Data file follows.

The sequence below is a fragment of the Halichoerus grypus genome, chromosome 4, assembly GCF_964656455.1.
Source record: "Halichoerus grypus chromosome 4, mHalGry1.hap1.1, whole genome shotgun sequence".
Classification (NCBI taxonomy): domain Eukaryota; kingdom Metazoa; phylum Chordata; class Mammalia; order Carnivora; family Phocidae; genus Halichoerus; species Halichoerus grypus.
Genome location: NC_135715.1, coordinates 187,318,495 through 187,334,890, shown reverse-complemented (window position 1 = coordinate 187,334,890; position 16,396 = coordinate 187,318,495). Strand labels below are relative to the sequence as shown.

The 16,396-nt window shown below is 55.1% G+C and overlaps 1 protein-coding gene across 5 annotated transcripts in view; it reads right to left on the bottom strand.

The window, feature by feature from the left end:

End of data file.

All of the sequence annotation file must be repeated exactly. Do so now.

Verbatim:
The sequence below is a fragment of the Halichoerus grypus genome, chromosome 4, assembly GCF_964656455.1.
Source record: "Halichoerus grypus chromosome 4, mHalGry1.hap1.1, whole genome shotgun sequence".
Classification (NCBI taxonomy): domain Eukaryota; kingdom Metazoa; phylum Chordata; class Mammalia; order Carnivora; family Phocidae; genus Halichoerus; species Halichoerus grypus.
Genome location: NC_135715.1, coordinates 187,318,495 through 187,334,890, shown reverse-complemented (window position 1 = coordinate 187,334,890; position 16,396 = coordinate 187,318,495). Strand labels below are relative to the sequence as shown.

The 16,396-nt window shown below is 55.1% G+C and overlaps 1 protein-coding gene across 5 annotated transcripts in view; it reads right to left on the bottom strand.

The window, feature by feature from the left end: